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State v. Rodia

Decided: October 17, 1944.

STATE OF NEW JERSEY, DEFENDANT IN ERROR,
v.
EDWARD RODIA, ALIAS EDDIE WHITE, ALIAS EDWARD BRODY, PLAINTIFF IN ERROR



On writ of error.

For the plaintiff in error, Rocco Palese.

For the defendant in error, Gene R. Mariano.

Bodine

The opinion of the court was delivered by

BODINE, J. Edward Rodia was convicted of the murder of his wife on December 29th, 1943. The jury did not recommend life imprisonment. It was with his razor that her throat was cut, the jugular vein and windpipe being severed. The couple had separated after he lost his employment. She later sold their car and furniture. On the day of the murder, he called upon her early in the evening in a borrowed car and took her for a ride. He then pulled to the side of the road and stopped the car. Just what then occurred can only be deduced from his story. Whether there was a dispute about money matters is not certain. At all events, he drove from the scene of her death and reported to the police.

His statement immediately after his arrest was as follows: "Q. And what did you do? A. I pulled the razor and I cut her. I got scared. Q. Do you know where you cut her? A. Yes, around the face somewhere. Q. What was your intention when you started to do the cutting? A. To go for both of us, me and her. Q. You thought it over before you started it and talked it over or was it your suggestion? A. We talked it over, did you say? Q. Yes. A. Yes, we talked it over. Q. You mean to tell me she agreed to die there with you? A. Both of us, yes, yes, but I was a bum and I didn't

kill myself. I am going to die just the same. It makes no difference. I will just go a little later."

At the trial he testified that the statement was correct, except that part not quoted in which he said that he had asked for a part of the money realized from the sale of the property which had been turned over to her after the separation.

It is urged that there was error in overruling an objection to the following question propounded to the defendant upon cross-examination: "Were you ever convicted of the crime of atrocious assault and battery by cutting on the 13th day of April, 1928?" The answer was as follows: "I think I was, I think I was."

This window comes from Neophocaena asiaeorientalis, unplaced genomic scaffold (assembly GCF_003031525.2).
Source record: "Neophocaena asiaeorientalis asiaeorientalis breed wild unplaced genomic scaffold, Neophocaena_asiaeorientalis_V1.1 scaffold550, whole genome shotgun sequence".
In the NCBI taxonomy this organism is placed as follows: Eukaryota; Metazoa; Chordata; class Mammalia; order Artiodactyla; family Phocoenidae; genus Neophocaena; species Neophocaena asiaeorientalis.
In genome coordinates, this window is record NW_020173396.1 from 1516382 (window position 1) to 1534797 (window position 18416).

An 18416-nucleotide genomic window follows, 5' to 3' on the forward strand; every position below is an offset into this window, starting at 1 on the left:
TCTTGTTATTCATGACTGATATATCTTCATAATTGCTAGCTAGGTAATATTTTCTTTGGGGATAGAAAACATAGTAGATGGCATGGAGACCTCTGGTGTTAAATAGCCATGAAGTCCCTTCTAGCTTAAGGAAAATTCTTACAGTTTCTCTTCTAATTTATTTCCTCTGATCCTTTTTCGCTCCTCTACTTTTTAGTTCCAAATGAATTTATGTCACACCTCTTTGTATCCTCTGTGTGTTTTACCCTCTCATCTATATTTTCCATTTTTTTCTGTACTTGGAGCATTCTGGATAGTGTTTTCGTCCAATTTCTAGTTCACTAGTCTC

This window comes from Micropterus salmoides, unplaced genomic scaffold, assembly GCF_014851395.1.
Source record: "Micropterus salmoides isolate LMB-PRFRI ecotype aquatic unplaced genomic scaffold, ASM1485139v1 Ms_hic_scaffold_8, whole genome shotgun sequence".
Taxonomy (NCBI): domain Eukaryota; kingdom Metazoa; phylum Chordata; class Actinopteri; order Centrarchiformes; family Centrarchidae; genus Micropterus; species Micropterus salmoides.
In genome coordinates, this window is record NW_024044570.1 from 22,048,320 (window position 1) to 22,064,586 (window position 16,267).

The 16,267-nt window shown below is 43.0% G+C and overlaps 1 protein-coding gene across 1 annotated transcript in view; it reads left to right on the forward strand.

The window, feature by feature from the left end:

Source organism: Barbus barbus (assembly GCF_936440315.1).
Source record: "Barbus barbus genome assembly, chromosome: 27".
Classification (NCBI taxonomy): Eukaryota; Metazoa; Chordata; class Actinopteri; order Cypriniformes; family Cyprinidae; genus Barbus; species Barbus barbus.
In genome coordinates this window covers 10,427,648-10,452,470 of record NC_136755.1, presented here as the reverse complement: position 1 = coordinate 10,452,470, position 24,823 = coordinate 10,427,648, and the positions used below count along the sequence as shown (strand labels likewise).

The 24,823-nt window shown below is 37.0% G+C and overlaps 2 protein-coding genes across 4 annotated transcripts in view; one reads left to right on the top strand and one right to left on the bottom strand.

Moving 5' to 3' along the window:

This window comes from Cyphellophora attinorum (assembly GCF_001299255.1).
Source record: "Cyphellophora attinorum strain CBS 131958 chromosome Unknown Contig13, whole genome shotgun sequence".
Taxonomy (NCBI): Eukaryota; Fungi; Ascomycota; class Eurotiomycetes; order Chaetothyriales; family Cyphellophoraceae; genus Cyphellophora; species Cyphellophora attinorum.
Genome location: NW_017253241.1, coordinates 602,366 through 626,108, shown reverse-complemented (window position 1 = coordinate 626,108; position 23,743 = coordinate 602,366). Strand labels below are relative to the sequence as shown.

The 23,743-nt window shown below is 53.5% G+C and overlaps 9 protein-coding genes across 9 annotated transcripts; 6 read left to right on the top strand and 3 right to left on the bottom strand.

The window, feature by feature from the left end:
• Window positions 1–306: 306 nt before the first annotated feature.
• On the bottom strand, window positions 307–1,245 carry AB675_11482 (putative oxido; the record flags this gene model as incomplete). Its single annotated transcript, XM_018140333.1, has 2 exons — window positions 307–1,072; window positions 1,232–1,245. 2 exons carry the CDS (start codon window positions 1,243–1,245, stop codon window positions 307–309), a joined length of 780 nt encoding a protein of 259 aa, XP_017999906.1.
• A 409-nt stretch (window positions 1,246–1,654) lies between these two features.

The question was predicated under legislative authority R.S. 2:97-13. The point is made that the prosecutor should not have included in his question the words "by cutting." In State v. Silver, 2 N.J. Mis. R 479, the prosecutor asked the defendant, upon cross-examination, the duration of his sentence. The Supreme Court said: "If, instead of proving the convictions on cross-examination, the state had seen fit to produce the record of the conviction, that record would have shown the sentence as well as the conviction. It was not improper, therefore, for the state to prove by the cross-examination anything that would appear in the record." This ruling was affirmed, 101 N.J.L. 232. See, also, State v. Merra, 103 Id. 361.

The crime of atrocious assault and battery is effected by maiming or wounding another. R.S. 2:110-1. It is usual in this state to charge in the indictment that the defendant did then and there "strike, beat, cut, lacerate, wound, maim and ill-treat" so and so. 2 Regan & Schlosser, Criminal Law of New Jersey, Suggested Forms, Form 31, p. 1189.

The interrogation of the defendant as to previous convictions denounced in State v. Mount, 72 N.J.L. 365, did not relate to matters which would appear in the judgment record but to matters not of record, i.e., the bulk of the man assaulted. The defendant then being confronted with the man was asked as to the way he had ...


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